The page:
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Why I Started A Facebook Group Vs. A Business Page

facebook group

There’s a couple of options for building a presence on Facebook for your business and it can be confusing as to which type of entity you should make.

Today I wanted to share the story and reasoning of why I decided to create a private Facebook group community called Store Owner Tips.

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Facebook Business Page vs. Facebook Group

There’s a couple of options for creating an entity for people you want to talk to you like on Facebook.

First up you have a Facebook Business Page. This is essentially a representation or listing of your business. It often bears the name of your company (eg. Wholesale Suite has a business page).

Pages are great as a listing and its a good thing to have one of these pages, especially if you’re running Facebook ads (in fact you’ll need one).

The other option is a Facebook Group. A group is another entity similar to a page where things can be posted but it’s not specifically a listing for your company.

You can, of course, create a Facebook Group for your company that bears the same name and many people do that.

At our company, Rymera Web Co, we make multiple products specifically Wholesale Suite and Advanced Coupons, that are targeted towards the same people “Store owners”.

I wanted to create a meeting place or “digital watercooler” or just “a cool place to hang out and talk shop” so that we could bring a group of those like-minded people together.

Private Customer Community vs. Group Of People That Aren’t Necessarily Your Customers

You might be thinking at the moment “Oh that’s like so and so company who have a private customer community”… well not quite. Let me explain.

While there’s a lot of Wholesale Suite and Advanced Coupons customers in our Store Owner Tips group, it’s not exclusively for those people.

I wanted to bring together store owners from all walks of life including people that aren’t even using WooCommerce (our products are targeted toward WooCommerce store owners specifically) so we can all cross-pollinate ideas and bring interesting conversations to the surface.

I also think private customer communities are useful, but not as a tool for unrelated discussions to their product.

Private Group vs. Public Group

Public versus private – which should you choose for your group?

There are reasons for and against both, but for me, I wanted more control over who I let into the group to ensure that I was actually building a community consisting of nearly 100% store owners, not just people who were hunting down store owners to try and sell to them.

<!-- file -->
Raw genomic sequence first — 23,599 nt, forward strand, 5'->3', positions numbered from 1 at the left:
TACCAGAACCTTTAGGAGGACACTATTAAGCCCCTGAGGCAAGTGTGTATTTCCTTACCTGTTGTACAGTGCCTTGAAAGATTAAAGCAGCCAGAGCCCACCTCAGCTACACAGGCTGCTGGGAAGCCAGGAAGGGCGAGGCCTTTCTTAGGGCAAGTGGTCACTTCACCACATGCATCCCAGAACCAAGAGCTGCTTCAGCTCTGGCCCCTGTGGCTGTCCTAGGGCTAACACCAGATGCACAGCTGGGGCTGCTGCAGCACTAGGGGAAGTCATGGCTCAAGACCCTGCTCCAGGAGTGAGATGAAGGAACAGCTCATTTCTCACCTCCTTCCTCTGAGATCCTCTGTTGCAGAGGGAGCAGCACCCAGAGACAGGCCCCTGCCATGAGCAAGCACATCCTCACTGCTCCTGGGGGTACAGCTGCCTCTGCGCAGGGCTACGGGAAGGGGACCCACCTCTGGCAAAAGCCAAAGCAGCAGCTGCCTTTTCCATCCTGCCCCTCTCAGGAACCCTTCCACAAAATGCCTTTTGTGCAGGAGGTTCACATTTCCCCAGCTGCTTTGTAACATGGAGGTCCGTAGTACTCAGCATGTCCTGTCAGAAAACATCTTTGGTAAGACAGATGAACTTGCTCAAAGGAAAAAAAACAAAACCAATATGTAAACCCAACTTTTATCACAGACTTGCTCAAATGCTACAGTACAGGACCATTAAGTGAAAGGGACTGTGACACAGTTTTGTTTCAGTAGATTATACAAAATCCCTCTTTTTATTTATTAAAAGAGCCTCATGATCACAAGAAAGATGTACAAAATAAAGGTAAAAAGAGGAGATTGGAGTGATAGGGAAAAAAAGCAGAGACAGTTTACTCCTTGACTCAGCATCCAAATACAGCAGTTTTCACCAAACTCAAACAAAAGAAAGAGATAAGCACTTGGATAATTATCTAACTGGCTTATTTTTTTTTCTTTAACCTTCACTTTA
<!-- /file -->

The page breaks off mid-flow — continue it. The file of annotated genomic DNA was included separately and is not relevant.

For me Private was the answer because:

  1. I can ask questions of people who are incoming to filter the people we don’t want
  2. It’s a tiny barrier for people to jump over and the people that really want in will jump over it.
  3. A private community feels more like a “club” I think and our members are quite proud to be involved. I want to keep that feeling alive for as long as possible.
  4. I’d much rather a small group of highly active people than a large group of disinterested non-engaged people.

Could I have grown quicker with a public group? Pretty likely. Would it be as engaging as it is? I doubt it.

What I’m hoping to grow Store Owner Tips into

At the time of writing, Store Owners Tips is only just starting out still. We’re growing well and coming up to 600 members.

I don’t want to spoil it with ads or let random people in. It’s a tight community and the quality of the stuff we have in there is really high.

I’d like to keep that feeling and that ethos alive as long as possible.

To me personally, this is like a reminder that sometimes in order to market yourself you need to shut up and stop talking about yourself. Instead, start talking about other people and get back to building cool things that people are genuinely interested in.

So can I encourage you to think about creating a Facebook group community for the people you want to talk to?

Sure it might take a little bit of spare time on your part (I spend probably a couple hours on it a week) but you have everything to gain and nothing to lose.

author avatar
Josh Kohlbach CEO
Josh is the founder of Rymera Web Co, the makers of Wholesale Suite and many other plugins. He's a business marketing geek and chronic reader; you'll often find his nose buried in some obscure book.

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